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United States v. Sawtelle

United States District Court, E.D. Wisconsin

October 31, 2016

UNITED STATES OF AMERICA, Plaintiff,
v.
GEFFREY A. SAWTELLE, Defendant.

          ORDER ON DEFENDANT'S MOTIONS FOR PRODUCTION OF GRAND JURY INSTRUCTIONS, FOR NOTICE OF CERTAIN EVIDENCE, AND FOR EARLY DISCLOSURE OF SUMMARY EVIDENCE

          NANCY JOSEPH UNITED STATES MAGISTRATE JUDGE

         Geffrey A. Sawtelle is charged in a 38-count indictment with 21 counts of bank fraud, in violation of 18 U.S.C. § 1344; three counts of theft, embezzlement, and misapplication by bank officer, in violation of 18 U.S.C. § 656; one count of obstruction of examination, in violation of 18 U.S.C. § 1517; one count of making a false statement, in violation of 18 U.S.C. § 1001; and 12 counts of money laundering, in violation of 18 U.S.C. §§ 1956(a)(1)(B)(i) and 2. (Docket # 16.) Here, I address Sawtelle's motions for the production of grand jury instructions; for notice of certain evidence; and for early disclosure of summary evidence.

         1. Motion for Production of Grand Jury Instructions

         Sawtelle filed a motion for the production of “any and all legal instructions given by the prosecutor to the grand jury that returned the indictment and the superseding indictment” against him. (Docket # 21 at 1.)

         Grand jury proceedings are presumptively secret. However, Federal Rule of Criminal Procedure 6(e)(3)(E) authorizes a court to order the disclosure of grand jury matters and provides, in part:

(E) the court may authorize disclosure-at a time, in a manner, and subject to any other conditions that it directs-of a grand jury matter:
(i) preliminarily to or in connection with a judicial proceeding;
(ii) at the request of a defendant who shows that a ground may exists to dismiss the indictment because of a matter that occurred before the grand jury.

         The defendant seeking the disclosure bears the burden of showing that disclosure of grand jury materials is appropriate under Rule 6(e)(3)(E) and must show that he has a “compelling necessity” or “a particularized need.” United States v. Lisinski, 728 F.2d 887, 893 (7th Cir. 1984) (internal quotation marks omitted) (quoting Matter of Grand Jury Proceedings, Miller Brewing Co., 687 F.2d 1079, 1088 (7th Cir. 1982)). Indeed, a defendant “must demonstrate more than relevance; he must show necessity to prevent injustice.” Hernly v. United States, 832 F.2d 980, 983 (7th Cir. 1987) (citing United States v. Procter & Gamble, 356 U.S. 677, 682 (1958)).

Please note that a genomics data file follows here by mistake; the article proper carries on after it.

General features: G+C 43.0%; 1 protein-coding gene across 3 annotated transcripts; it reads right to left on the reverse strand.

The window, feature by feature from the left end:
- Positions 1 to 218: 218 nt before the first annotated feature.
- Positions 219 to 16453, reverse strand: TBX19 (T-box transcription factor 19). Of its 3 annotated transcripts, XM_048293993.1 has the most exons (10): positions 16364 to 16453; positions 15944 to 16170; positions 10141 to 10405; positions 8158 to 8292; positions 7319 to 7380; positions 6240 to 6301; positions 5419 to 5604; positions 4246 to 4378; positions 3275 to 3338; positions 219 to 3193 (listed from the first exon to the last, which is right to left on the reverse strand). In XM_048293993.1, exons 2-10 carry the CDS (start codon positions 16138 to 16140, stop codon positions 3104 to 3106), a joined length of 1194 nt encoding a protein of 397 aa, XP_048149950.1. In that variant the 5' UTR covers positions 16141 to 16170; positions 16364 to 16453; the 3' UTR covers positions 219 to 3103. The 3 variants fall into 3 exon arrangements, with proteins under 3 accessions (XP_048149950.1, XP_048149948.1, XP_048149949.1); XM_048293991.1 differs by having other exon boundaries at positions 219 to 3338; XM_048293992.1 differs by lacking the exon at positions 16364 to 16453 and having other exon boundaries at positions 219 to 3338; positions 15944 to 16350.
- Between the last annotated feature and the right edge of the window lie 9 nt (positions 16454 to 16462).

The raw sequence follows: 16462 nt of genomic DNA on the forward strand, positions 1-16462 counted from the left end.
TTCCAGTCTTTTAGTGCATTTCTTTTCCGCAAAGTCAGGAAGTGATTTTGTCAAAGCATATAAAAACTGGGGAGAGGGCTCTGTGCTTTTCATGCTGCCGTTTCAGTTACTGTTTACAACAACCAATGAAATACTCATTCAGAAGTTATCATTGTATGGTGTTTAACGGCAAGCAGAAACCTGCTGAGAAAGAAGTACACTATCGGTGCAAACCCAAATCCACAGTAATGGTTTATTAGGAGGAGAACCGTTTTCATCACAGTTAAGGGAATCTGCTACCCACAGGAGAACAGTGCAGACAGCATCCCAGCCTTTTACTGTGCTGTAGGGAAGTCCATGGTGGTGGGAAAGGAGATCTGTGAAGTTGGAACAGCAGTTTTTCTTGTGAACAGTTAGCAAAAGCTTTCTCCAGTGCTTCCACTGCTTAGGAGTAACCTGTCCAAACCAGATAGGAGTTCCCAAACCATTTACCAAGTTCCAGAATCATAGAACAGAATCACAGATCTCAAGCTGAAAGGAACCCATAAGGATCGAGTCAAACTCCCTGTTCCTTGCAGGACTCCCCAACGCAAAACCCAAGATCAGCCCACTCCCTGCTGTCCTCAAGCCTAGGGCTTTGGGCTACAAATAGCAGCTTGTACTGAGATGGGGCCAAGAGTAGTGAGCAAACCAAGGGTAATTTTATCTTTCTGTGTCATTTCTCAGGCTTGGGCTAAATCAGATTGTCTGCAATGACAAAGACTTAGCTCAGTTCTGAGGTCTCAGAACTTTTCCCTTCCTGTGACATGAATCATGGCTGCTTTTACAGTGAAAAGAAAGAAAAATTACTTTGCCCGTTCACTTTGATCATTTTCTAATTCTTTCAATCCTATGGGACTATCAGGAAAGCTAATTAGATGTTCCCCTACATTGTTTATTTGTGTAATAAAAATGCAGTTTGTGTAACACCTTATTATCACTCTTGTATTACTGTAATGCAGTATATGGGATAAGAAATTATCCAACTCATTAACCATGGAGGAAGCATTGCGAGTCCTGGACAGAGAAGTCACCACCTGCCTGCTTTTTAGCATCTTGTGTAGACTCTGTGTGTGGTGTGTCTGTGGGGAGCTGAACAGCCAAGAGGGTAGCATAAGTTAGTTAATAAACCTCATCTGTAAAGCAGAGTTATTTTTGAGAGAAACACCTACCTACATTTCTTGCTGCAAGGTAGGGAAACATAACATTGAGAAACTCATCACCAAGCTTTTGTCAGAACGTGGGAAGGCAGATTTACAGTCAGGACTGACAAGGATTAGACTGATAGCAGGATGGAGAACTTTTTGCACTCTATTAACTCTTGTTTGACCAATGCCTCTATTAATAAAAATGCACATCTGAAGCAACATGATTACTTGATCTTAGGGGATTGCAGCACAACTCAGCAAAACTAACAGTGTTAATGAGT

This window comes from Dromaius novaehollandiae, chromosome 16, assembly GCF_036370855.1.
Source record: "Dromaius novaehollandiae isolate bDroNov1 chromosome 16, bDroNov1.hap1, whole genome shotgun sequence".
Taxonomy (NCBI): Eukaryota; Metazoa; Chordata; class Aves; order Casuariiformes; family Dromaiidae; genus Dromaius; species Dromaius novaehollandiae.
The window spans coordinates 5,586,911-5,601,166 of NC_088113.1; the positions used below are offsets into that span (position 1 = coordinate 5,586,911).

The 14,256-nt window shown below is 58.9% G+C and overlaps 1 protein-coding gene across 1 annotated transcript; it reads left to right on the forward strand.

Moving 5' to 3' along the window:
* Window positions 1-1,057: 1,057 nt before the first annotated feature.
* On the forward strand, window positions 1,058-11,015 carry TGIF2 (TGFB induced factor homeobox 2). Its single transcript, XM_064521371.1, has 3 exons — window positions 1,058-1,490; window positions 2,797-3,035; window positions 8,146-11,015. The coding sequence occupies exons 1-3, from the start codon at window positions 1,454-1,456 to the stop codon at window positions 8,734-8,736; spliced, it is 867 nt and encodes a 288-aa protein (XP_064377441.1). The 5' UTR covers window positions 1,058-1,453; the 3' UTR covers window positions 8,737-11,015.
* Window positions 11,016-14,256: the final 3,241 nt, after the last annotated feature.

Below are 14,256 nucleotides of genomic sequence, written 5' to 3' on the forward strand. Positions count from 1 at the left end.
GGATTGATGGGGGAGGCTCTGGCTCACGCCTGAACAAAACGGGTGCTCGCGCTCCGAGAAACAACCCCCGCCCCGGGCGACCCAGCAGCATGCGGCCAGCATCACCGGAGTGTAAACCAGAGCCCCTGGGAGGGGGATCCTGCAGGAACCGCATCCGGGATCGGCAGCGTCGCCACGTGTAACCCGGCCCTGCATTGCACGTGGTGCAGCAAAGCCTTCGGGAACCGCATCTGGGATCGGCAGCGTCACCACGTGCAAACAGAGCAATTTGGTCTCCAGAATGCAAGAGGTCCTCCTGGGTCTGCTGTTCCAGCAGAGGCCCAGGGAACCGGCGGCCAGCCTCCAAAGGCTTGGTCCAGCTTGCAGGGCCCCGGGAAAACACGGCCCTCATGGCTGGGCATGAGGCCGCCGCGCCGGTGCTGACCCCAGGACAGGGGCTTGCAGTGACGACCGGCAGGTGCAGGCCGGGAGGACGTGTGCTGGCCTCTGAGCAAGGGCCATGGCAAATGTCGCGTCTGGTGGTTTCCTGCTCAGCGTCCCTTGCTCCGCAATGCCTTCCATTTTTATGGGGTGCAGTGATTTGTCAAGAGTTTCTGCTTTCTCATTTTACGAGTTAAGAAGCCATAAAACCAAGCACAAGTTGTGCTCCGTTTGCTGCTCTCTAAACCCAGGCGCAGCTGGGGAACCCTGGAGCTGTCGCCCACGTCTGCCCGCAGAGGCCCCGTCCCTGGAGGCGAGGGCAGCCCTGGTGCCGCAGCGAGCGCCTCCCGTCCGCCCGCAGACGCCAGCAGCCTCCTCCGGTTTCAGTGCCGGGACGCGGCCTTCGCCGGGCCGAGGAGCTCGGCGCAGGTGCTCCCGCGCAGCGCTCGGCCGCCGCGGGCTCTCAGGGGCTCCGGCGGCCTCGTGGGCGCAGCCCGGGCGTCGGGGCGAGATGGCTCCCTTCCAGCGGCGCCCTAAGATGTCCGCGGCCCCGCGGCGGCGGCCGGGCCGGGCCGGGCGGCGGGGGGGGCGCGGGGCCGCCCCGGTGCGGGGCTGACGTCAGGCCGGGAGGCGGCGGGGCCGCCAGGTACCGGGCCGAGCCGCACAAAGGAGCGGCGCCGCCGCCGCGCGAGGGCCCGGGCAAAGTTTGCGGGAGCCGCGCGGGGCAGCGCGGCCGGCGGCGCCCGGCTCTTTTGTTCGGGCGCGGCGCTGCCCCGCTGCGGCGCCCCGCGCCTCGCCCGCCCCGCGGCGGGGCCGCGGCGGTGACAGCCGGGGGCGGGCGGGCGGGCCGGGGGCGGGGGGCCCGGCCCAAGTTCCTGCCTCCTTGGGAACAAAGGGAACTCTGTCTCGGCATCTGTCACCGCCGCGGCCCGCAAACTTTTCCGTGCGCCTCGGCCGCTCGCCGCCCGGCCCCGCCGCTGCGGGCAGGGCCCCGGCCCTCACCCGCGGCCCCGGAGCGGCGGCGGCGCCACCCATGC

Here, Sawtelle has premised his request on his allegation that the indictment is insufficient. He argues that “[t]hese deficiencies [in the indictment] . . . raise questions about whether the grand jury was properly instructed as to these offenses in the first instance.” (Docket # 21 at 2.) But Sawtelle's underlying arguments about the insufficiency of the indictment do not carry the force he submits they do. That is, the indictment is sufficiently pled, save for Count Twenty-Four. This undermines Sawtelle's arguments that the insufficiencies in the indictment raise questions about the propriety of the instructions given to the grand jury.

         Even if the indictment was insufficient in its entirety, Sawtelle has not presented a “compelling need” nor has he presented “more than speculation that the government misinstructed the jury . . . .” United States v. Buske, 2010 WL 3023364, *3 (E.D. Wis. Jul. 29, 2010) (internal citations omitted). An insufficient indictment alone should not permit the disclosure of grand jury instructions. Such a rule would allow the disclosure of grand jury instructions any time a count in an indictment is insufficient, and that would undermine the secrecy upon which the functioning of the grand jury depends.

         Sawtelle's motion for the production of grand jury instructions is therefore denied.

         2. Motion for Notice of Certain Evidence

         Sawtelle has moved for an order requiring the government to give notice of certain evidence, specifically: a written summary of any expert witnesses' opinions, the bases and reasons for these opinions, and the witnesses' qualifications, as required by Fed. R. Crim. P. 16(a)(1)(G); and any uncharged misconduct evidence that the government intends to use, as required by Fed.R.Evid. 404(b). (Docket # 22 at 1.) The government responded that it is following the ...


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